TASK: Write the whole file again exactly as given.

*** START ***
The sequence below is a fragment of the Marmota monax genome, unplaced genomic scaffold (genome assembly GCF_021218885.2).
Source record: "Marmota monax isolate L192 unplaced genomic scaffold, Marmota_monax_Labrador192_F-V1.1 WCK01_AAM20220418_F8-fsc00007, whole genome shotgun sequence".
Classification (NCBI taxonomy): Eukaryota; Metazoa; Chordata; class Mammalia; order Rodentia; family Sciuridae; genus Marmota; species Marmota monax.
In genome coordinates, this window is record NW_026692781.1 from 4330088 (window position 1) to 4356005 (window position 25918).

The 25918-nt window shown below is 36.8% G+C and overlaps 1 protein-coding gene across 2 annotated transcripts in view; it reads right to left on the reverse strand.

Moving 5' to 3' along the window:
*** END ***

The sequence below is a fragment of the Marmota monax genome, unplaced genomic scaffold (genome assembly GCF_021218885.2).
Source record: "Marmota monax isolate L192 unplaced genomic scaffold, Marmota_monax_Labrador192_F-V1.1 WCK01_AAM20220418_F8-fsc00007, whole genome shotgun sequence".
Classification (NCBI taxonomy): Eukaryota; Metazoa; Chordata; class Mammalia; order Rodentia; family Sciuridae; genus Marmota; species Marmota monax.
In genome coordinates, this window is record NW_026692781.1 from 4330088 (window position 1) to 4356005 (window position 25918).

The 25918-nt window shown below is 36.8% G+C and overlaps 1 protein-coding gene across 2 annotated transcripts in view; it reads right to left on the reverse strand.

Moving 5' to 3' along the window: